David was just finishing up fabricating a t-top for center console boats. As soon as he listed that top for sale, someone bought it and that cash was added to the flood relief pot.

At this point, David’s father-in-law heard about the flood relief trip and he donated $1,000 to the effort. Some other troopers in the area passed the hat amongst themselves and they came up with another $500 in donations as well.

Mike Hutchins, a well-known area businessman, was the person David had retained to mill the lumber for his workshop rebuild. When David called Mike to tell him he would have to delay the sawing of the lumber because he had bought the car with the cash he’d saved, Mike offered to mill the lumber for free.

Mike, a retired SC Forestry Commission ranger, and his wife Kim have always been heavily involved in Methodist missions work themselves. As soon as this Godly couple heard about David’s flood relief trip, they donated a truck full of cleaning supplies made into kits. These kits included 5 gallon buckets, cleaning fluids and chemicals, tank sprayers, and other items used to clean and repair after a flood. They bought all of this with their own money.

As word of the plan to help in Louisiana spread, money came in from several other places. Eventually, David had been given an additional $2,000 for supplies for the trip.

At this point, David approached the manager of our local Lowe’s in Red Bank. He told the story of his mission and showed her the $2,000 he had in hand. He wanted to buy battery operated tools like drills and saws that could be used in the rebuilding effort. The manager told him to load his carts with the items he needed and then ask for her at the register.

The tools David selected rang up at approximately $3,000. By his own admission, he had almost cleared the shelves of battery operated power equipment like saws and drills. As promised, the manager met him at the register and immediately discounted the tools so that David’s $2,000 would cover their cost.

The next weekend, David rented a U-Haul trailer, loaded the cleaning kits into the JEEP, loaded the JEEP on the trailer, and he, his wife, and his toddler son set out for Louisiana. They drove straight through, arriving in the devastated areas on Saturday.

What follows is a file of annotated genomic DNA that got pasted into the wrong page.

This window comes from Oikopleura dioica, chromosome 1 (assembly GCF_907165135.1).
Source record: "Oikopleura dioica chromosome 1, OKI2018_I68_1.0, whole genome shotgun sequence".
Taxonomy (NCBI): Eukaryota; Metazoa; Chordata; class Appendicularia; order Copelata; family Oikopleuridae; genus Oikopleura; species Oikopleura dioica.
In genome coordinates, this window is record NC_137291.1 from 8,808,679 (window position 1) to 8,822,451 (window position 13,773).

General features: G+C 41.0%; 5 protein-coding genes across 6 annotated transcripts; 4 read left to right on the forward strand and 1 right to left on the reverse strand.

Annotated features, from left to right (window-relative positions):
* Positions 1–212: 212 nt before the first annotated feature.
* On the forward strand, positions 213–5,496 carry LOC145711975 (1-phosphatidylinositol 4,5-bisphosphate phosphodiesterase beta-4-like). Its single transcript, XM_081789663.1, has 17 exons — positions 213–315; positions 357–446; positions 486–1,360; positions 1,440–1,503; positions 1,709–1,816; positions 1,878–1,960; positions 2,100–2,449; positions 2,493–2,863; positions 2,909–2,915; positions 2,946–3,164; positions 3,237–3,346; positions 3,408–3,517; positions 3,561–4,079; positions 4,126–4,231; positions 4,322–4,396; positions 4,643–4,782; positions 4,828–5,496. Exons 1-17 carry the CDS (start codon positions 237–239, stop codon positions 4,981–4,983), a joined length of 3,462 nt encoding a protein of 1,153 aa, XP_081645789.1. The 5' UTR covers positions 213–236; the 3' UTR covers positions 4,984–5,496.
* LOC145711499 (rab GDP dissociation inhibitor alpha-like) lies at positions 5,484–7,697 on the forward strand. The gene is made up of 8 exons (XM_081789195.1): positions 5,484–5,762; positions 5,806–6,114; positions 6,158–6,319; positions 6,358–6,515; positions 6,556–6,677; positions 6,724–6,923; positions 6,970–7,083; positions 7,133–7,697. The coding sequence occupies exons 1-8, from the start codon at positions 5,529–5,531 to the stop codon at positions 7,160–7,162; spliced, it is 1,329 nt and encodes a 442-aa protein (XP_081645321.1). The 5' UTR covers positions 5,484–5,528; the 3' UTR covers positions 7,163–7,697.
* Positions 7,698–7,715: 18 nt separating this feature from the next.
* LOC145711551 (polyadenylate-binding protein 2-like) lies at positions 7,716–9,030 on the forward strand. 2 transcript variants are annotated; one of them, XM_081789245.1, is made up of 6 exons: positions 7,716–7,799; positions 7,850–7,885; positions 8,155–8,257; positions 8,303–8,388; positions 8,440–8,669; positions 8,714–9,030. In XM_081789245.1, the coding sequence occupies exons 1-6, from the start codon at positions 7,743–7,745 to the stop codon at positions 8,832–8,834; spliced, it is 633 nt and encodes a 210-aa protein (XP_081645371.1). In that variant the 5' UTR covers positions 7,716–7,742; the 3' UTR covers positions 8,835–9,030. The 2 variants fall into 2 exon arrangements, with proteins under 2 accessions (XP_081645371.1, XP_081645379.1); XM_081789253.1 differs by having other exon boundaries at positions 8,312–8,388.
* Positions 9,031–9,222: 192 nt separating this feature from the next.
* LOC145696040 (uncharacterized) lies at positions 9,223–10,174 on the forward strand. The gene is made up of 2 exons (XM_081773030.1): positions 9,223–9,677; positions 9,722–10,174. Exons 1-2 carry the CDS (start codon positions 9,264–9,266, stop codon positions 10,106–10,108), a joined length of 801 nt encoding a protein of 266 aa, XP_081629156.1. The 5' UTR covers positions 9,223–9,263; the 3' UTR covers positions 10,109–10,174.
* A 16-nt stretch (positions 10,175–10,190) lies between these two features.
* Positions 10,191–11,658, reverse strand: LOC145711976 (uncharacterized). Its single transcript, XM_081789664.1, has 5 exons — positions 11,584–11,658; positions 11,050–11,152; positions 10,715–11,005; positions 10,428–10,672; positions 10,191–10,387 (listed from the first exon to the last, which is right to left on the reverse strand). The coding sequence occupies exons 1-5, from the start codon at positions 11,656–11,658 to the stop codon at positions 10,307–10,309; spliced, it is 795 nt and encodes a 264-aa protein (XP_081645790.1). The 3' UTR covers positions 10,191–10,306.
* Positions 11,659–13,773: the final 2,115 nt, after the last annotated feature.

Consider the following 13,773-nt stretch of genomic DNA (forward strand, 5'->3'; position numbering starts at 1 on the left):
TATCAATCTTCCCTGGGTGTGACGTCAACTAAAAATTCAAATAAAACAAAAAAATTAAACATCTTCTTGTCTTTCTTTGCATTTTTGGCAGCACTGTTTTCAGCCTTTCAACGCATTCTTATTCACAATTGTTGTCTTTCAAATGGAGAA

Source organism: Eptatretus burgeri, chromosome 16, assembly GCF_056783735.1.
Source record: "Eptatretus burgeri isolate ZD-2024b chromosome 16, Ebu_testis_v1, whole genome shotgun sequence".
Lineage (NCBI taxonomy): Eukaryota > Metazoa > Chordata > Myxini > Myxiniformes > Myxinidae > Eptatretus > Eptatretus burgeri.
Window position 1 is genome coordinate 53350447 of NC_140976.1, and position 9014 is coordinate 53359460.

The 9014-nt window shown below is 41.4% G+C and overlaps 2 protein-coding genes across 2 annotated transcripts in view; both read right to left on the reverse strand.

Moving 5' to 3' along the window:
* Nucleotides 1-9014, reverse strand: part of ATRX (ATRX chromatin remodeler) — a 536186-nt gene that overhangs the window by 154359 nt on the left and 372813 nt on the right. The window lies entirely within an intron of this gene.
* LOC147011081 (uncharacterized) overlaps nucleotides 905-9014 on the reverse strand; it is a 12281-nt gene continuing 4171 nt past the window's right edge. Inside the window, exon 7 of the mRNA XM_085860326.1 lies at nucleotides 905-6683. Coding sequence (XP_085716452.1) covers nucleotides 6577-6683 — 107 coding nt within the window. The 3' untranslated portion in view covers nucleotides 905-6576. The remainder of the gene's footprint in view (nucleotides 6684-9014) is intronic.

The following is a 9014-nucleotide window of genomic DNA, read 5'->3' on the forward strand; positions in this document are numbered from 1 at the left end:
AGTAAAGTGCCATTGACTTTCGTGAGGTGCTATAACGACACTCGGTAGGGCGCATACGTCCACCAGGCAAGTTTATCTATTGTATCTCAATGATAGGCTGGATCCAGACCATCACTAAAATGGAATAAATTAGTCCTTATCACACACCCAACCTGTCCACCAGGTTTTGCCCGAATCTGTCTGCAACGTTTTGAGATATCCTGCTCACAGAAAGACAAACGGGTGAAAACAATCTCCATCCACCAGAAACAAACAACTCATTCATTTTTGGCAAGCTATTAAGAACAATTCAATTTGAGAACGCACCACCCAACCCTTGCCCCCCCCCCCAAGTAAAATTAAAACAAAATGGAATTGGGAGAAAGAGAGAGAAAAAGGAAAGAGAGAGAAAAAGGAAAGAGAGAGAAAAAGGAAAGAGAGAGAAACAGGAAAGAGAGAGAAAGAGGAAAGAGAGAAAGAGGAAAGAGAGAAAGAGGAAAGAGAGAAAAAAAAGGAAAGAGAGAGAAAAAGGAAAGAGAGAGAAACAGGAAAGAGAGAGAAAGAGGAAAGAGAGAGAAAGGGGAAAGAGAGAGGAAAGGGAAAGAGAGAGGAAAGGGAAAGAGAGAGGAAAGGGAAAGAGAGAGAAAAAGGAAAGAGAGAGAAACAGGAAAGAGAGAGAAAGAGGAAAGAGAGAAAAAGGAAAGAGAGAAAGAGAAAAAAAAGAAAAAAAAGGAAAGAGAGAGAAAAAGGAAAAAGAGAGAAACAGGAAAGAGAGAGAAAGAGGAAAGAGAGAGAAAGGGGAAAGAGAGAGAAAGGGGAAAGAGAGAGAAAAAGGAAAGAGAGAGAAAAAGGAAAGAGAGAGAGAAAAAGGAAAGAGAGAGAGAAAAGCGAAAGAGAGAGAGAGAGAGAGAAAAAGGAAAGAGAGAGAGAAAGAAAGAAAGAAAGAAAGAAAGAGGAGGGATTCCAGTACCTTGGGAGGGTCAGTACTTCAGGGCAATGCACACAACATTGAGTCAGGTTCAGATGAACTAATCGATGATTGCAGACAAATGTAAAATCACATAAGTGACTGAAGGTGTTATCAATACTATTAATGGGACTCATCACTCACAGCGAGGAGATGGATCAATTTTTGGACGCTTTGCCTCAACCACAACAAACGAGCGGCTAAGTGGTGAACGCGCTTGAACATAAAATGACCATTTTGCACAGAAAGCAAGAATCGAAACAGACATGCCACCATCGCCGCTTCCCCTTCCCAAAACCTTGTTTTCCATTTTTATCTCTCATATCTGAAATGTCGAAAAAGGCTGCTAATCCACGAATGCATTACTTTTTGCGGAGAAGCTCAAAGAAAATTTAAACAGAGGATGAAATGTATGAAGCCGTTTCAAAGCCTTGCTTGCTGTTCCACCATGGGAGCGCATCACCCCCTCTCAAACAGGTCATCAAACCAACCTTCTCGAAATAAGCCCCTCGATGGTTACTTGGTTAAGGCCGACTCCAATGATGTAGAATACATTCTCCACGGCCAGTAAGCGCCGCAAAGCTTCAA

With the help of friends from the Louisiana Troopers Association, David located the owner of the hat, a trooper named Brady with just a year’s experience on the patrol. Brady had a young wife and the couple had a 5-month-old daughter.

The Brady’s lives had been devastated by the flood. Their home was ruined by the rising waters and they had lost both of their personal cars as well. Even Brady’s patrol car had been drowned in the flooding.

The Bradys could hardly believe that this young trooper from SC had driven to their area and was going to give them a car. David simply signed it over to them on the spot!

Before catching a few hours of sleep and driving home, David and his family rode through some of the most devastated areas. They stopped where they saw a need and gave away the cleaning kits and the power tools. They blessed and helped who they could, but the needs were so great.

David told me that he was amazed at the spirit of the people of Louisiana. When he would give, those who received would immediately share what they had received with their neighbors, family, or friends. In one case, David gave a man $100 in cash. That man immediately called out to his neighbor, giving him half. Where devastation was seemingly endless, blessings abounded!

In conveying this story to me, David was quick to point out that he wanted no recognition for his part in the trip. He made it clear that the multitude of friends that had pitched in were who had made it possible for him to bless others and receive the blessing he returned to SC with.

Mike and Kim Hutchins gave so much in the form of the cleaning kits. Mike is also milling David’s lumber for his shop and expects no pay in return.

Others gave money in such a selfless way. Still others who couldn’t afford to give, prayed for David and his family as they travelled.

Throughout the entire project, God was the real hero. In a swampy state far away from ours, a young trooper whose family has a new car with no payments was blessed by brother officers and strangers he’d never met. He, and many others, are working together, shoulder to shoulder, as neighbors, friends, and families to recover and rebuild.

The Louisiana trip was a life changing event for David and his family. For the little time and monies he invested, he feels like he has received tenfold in blessings and friendships in return. He is comforted by the knowledge that men still are their brother’s keeper.

When times are tough, when all seems lost, God provides for us all. For those of us who need a hand, and also for those who feel the need to give, without expecting recognition or other material things in return.

Although law enforcement officers have received much criticism over the past several years for the unconscionable acts of a few bad officers, I am comforted to know so many in that profession that are like Trooper David Jones. They are kind, caring, hardworking people who give so much without seeking recognition in return.

The next time you see a trooper, a deputy, a police officer, or anyone else who’s tasked with keeping us safe daily, stop them, if just for a second and say thank you. These men and women are not only officers, they are people like David; most often they’re just good people too.